We all know that (a + b)*
is a regular language for containing only symbols a
and b
.
But (a + b)*
is a string of infinite length and it is regular as we can build a finite automata, so it should be finite.
Can anyone please explain this?
We all know that Can anyone please explain this? 


A Finite Automata can be build for any Regular language. And a regular language can be either finite or infinite set. Although there are infinite set exists those are not regular set. See venndiagram: _{NOTE: (1) A finite set will always be a regular set, (2) DFA of infinite sets always contains loop. (3) All nonregular languages are infinite set} The word In finite automate memory is present in terms of states only (Whereas in other class of automate like PDA, Turing Machine external memory are used to store unbounded information). You can think a finite automata as CPU without explicit memory can store only recent result in registers. So we can defined regular language as class of language for which only bounded (finite) information is required to stored at any instance of time while processing language string. Read
What is regular language: What is basically a regular language? And Why To understand how states are uses as memory element read this answer: How to write regular expression for a DFA And Difference between automate for finite ans infinite regular language: To make sure: Pumping lemma for infinite regular languages only? 


Each word in the language Yes, the language itself is an infinite set. Most languages are. But a finite automaton (NB: automata is plural) works just fine for them, provided each word is of finite length. As an aside: This type of question probably should go to cs.stackexchange.com.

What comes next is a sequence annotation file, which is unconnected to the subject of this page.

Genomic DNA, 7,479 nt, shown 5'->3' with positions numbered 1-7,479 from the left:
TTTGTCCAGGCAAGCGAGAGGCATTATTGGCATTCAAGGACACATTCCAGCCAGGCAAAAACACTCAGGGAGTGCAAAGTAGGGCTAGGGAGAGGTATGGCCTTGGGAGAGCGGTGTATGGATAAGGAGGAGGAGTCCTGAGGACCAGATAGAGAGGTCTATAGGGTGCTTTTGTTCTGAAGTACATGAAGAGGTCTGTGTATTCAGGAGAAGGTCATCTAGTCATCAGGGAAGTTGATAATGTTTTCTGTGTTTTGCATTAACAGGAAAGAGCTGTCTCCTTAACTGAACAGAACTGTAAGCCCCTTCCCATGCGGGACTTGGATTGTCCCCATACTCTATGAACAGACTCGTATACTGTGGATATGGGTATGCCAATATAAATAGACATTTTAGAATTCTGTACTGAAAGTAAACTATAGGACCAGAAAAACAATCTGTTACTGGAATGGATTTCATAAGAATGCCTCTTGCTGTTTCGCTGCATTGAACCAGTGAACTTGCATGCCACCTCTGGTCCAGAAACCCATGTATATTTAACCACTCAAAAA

1. A regular expression describes the string generated by some language. Applying that regular expression gives you all the strings that can be described by that language. 2. When you convert that regular expression to a finite automaton (automata with finite states) , it means that those same strings can also be generated by traversing from statetostate on that automaton. Now, intuitively, each state here represents a group of strings belonging to that language. It says, after having "absorbed" some input, the string is now in state X. Example: If you want a regex to accept strings with even numbers of 0 , then you'll have one state (group) which indicates that even number of 0 has been observed in the input so far. And another state (group) for odd numbers > this state would be your nonaccepting state in the FA. As shown here, you just needed 2 (finite) states to generate an infinite number of strings, because of the grouping of odd and even we did. And that is why it is regular. 


No,